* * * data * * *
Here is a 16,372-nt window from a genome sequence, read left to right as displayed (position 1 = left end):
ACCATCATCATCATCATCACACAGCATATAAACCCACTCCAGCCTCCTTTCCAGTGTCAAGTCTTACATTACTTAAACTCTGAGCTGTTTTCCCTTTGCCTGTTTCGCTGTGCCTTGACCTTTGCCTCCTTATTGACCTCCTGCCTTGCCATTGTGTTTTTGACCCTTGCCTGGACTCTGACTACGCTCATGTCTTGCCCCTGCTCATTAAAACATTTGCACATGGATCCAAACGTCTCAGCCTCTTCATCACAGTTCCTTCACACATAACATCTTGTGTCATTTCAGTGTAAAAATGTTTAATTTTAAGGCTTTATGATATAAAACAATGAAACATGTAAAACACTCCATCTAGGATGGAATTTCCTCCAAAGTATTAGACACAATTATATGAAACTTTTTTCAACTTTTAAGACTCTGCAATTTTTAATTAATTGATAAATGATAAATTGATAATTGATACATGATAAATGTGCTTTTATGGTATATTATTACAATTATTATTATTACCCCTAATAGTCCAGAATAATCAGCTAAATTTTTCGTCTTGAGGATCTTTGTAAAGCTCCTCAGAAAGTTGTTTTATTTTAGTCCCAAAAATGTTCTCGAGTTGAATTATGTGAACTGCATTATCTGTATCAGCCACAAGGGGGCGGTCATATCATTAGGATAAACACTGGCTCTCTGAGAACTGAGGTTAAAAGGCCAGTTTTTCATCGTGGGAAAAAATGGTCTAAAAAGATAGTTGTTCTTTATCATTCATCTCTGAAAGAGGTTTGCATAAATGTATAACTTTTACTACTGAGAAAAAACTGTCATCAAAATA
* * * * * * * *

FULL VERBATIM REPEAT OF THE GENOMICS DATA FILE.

Here is a 16,372-nt window from a genome sequence, read left to right as displayed (position 1 = left end):
ACCATCATCATCATCATCACACAGCATATAAACCCACTCCAGCCTCCTTTCCAGTGTCAAGTCTTACATTACTTAAACTCTGAGCTGTTTTCCCTTTGCCTGTTTCGCTGTGCCTTGACCTTTGCCTCCTTATTGACCTCCTGCCTTGCCATTGTGTTTTTGACCCTTGCCTGGACTCTGACTACGCTCATGTCTTGCCCCTGCTCATTAAAACATTTGCACATGGATCCAAACGTCTCAGCCTCTTCATCACAGTTCCTTCACACATAACATCTTGTGTCATTTCAGTGTAAAAATGTTTAATTTTAAGGCTTTATGATATAAAACAATGAAACATGTAAAACACTCCATCTAGGATGGAATTTCCTCCAAAGTATTAGACACAATTATATGAAACTTTTTTCAACTTTTAAGACTCTGCAATTTTTAATTAATTGATAAATGATAAATTGATAATTGATACATGATAAATGTGCTTTTATGGTATATTATTACAATTATTATTATTACCCCTAATAGTCCAGAATAATCAGCTAAATTTTTCGTCTTGAGGATCTTTGTAAAGCTCCTCAGAAAGTTGTTTTATTTTAGTCCCAAAAATGTTCTCGAGTTGAATTATGTGAACTGCATTATCTGTATCAGCCACAAGGGGGCGGTCATATCATTAGGATAAACACTGGCTCTCTGAGAACTGAGGTTAAAAGGCCAGTTTTTCATCGTGGGAAAAAATGGTCTAAAAAGATAGTTGTTCTTTATCATTCATCTCTGAAAGAGGTTTGCATAAATGTATAACTTTTACTACTGAGAAAAAACTGTCATCAAAATA